Local lights shine brightly in ‘Anything Goes’
WALTHAM – Once a Rockette, always a Rockette. And no Rockette is likely to forget what made the name world-famous and the troupe the standard bearers for precision choreography.
Former Rockette Eileen Grace is now a director and choreographer who has choreographed touring productions of the “Radio City Christmas Spectacular” as well as other special events involving the dance troupe. She has also been involved in many non-Rockette productions, and her work at the Reagle Music Theatre has earned her four IRNE Awards.
She is directing and choreographing Reagle’s current production of Cole Porter’s “Anything Goes,” and it’s guaranteed to dance its way right into your heart.
There is a magical showstopper of a production number which just happens to be the show’s title tune.
OK, it would have stopped the show anyway, because it was the finale of Act I, but it sends the show off into intermission on such a high note it had the audience floating on air.
Nothing short of a power outage could have stopped Act II from being just as successful, and the troupe responds with another knockout production number in “Blow, Gabriel Blow.”
The 30’s were a time when Americans were looking for something — anything — that could distract them from the hardships of the Great Depression; it was a time when many movies or plays were upbeat and aiming for pure escapism, the more carefree the better. Preferably, by the finale, everyone – or almost everyone – was in the the money.
The updated book of “Anything Goes” is still pretty thin gruel, more of a Christmas tree on which to hang those delightful Cole Porter tunes and the production numbers.
The original 1934 book was a collaborative effort by Guy Bolton and P.G. Wodehouse, heavily revised by the team of Howard Lindsay and Russel Crouse, and then revised again by Timothy Crouse and John Weidman.
The show takes place on the cruise ship the S.S. American, sailing out of New York City. A sultry nightclub singer by the name of Reno Sweeney (Leigh Barrett, whose voice remains the most durable and consistent vocal instrument in the area) is carrying a longtime torch for a Wall Street broker named Billy Crocker, smartly played by Jared Troilo, who has evolved into a go-to leading man type for musicals.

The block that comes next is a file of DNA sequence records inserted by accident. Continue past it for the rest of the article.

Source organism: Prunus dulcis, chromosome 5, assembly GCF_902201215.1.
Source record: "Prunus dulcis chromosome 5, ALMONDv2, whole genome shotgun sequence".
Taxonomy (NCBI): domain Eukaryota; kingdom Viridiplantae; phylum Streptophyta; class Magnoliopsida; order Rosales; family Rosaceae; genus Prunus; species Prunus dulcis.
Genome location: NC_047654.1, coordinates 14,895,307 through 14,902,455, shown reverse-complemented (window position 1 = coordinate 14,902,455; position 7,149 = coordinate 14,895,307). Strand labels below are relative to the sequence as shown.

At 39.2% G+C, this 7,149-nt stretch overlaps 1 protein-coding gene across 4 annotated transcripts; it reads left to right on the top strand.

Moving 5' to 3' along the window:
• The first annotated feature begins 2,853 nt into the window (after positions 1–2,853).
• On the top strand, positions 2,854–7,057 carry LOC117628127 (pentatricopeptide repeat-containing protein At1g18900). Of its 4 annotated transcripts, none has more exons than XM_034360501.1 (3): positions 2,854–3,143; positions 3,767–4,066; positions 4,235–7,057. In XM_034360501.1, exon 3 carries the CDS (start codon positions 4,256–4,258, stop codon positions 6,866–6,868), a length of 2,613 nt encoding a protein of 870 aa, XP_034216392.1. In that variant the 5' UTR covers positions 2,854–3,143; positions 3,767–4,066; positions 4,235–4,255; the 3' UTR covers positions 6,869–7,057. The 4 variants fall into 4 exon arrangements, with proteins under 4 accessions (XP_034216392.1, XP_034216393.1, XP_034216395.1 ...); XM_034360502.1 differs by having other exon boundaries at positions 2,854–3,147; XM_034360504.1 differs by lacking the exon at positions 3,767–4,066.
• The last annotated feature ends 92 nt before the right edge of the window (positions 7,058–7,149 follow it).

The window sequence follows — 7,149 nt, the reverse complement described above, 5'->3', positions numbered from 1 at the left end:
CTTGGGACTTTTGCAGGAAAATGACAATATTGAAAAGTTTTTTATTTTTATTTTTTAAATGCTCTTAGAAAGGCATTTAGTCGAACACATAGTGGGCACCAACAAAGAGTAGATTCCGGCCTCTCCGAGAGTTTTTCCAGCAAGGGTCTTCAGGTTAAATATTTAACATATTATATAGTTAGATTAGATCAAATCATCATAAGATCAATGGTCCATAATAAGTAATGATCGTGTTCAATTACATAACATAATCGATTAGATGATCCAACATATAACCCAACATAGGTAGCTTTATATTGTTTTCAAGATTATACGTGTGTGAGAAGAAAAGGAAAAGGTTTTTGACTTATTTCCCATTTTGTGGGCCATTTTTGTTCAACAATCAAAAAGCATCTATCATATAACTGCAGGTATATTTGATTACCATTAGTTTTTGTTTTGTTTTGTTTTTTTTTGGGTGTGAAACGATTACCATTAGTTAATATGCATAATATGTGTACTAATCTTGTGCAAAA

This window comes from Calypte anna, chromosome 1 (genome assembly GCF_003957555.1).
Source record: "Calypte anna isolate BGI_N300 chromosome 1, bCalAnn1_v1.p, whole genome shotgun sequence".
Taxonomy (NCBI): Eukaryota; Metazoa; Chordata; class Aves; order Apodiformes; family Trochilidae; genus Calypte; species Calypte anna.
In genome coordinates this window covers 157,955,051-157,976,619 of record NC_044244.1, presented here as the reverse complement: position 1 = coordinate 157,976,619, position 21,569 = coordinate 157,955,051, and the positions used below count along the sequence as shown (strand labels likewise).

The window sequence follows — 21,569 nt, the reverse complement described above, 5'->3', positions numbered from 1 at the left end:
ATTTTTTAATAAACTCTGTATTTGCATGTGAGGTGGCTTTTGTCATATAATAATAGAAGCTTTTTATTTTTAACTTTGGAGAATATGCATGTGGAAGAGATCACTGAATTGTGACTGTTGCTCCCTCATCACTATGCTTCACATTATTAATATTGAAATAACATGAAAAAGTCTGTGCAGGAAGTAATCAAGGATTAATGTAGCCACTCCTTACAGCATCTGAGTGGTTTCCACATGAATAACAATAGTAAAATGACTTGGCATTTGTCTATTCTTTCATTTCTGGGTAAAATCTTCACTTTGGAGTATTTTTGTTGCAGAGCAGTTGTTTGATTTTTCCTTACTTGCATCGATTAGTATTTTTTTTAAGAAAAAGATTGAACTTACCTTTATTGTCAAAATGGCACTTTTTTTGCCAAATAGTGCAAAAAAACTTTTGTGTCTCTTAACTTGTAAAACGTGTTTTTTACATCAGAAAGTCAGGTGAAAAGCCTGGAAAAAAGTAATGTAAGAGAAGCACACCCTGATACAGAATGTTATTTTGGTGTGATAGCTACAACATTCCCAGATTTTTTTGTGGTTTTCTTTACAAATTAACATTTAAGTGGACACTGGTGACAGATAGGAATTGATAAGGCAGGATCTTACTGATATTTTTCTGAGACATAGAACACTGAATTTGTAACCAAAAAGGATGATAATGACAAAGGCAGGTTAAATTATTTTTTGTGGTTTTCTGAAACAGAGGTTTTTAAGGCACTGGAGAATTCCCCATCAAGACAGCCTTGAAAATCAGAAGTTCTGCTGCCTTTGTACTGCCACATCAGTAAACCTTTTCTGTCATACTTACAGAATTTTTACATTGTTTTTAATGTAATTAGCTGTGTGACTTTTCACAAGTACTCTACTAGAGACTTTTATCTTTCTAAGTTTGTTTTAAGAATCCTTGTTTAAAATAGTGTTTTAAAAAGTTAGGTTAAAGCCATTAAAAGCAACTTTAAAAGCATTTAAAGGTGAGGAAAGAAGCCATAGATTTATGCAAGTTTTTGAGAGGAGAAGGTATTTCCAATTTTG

Billy sees Reno as a good friend but is entranced by ingenue Hope Harcourt (Libby Rosenfield), who happens to be engaged to a fellow passenger named Sir Evelyn Oakleigh.
Billy is enlisted by his booze-chasing boss Eli Whitney (Reagle regular Rick Sherburne), a Yale man times 10 (and the rare instance of a name that’s a double-pun), to go off to Wall Street and dump off a stock Eli’s been tipped is about to crash. He, of course, never gets off the boat and ends up being a stowaway. Comic chaos ensues — Billy is eventually mistaken for a gangster — but all will eventually be wrapped in a neat bow.
It all requires strong comedic skills and Grace and Producing Artistic Director Bob Eagle have stocked “Anything Goes” with old pros who know what to do when given their cue.
J.T. Turner’s turn as comical convict Moonface Martin (“Public Enemy No. 13”) is right in the veteran actor’s wheelhouse, and he’s just as at home singing (“Be Like the Bluebird”).
But the real comic chops come from Mark Linehan, showing off hisloose-limbed physical comedy skills and an outrageous English accent as Sir Evelyn Oakleigh, the English royal who thinks he wants to marry Hope.
He is being egged on Mrs. Evangeline Harcourt (Karen Finale) the gold-digging mother of Hope, the now-broke debutante. Evangeline is determined her daughter will marry into the Oakleigh fortune. Linehan as Sir Evelyn is a hilarious Mr. Malaprop when it comes to American slang and constantly finds himself in compromising positions while also saying the wrong thing at the wrong time.
By the way, that indestructible Cole Porter score features “I Get a Kick Out of You,” “You‘re the Top,” “Easy to Love,” “It‘s De-Lovely,” “Blow, Gabriel, Blow” and, of course the title tune, and you’ll be tapping your foot along with the music and the wonderfully witty lyrics that Porter was renowned for.
Reagle is celebrating its 50th season and it seems one area where Eagle has been tweaking his formula is eschewing the use of a well-known TV or Broadway star to headline his shows. Last season, former “Dukes of Hazzard” star Tom Wopat landed himself in jail on the day the show was supposed to open, and created a massive headache for Eagle and the cast of “42nd Street.”This season, he has engaged proven local talent to headline his shows.
I don’t know if there’s a connection there, but I wouldn’t be shocked if there were. An upcoming production of “The Music Man” will feature Linehan and Jennifer Ellis.
And if the audience reaction at a recent production of “Anything Goes” is any indication, the local lights are shining quite brightly, thank you.
The Reagle Music Theatre of Greater Boston production of “Anything Goes.” Music and lyrics by Cole Porter. Original book by Guy Bolton and P.G. Wodehouse, Howard Lindsay and Russel Crouse, new book by Timothy Crouse and John Weidman. Directed and choreographed by Eileen Grace. Lighting design by David Wilson. Music director by Dan Rodriguez. At the Robinson Theatre through July 15. reaglemusictheatre.com.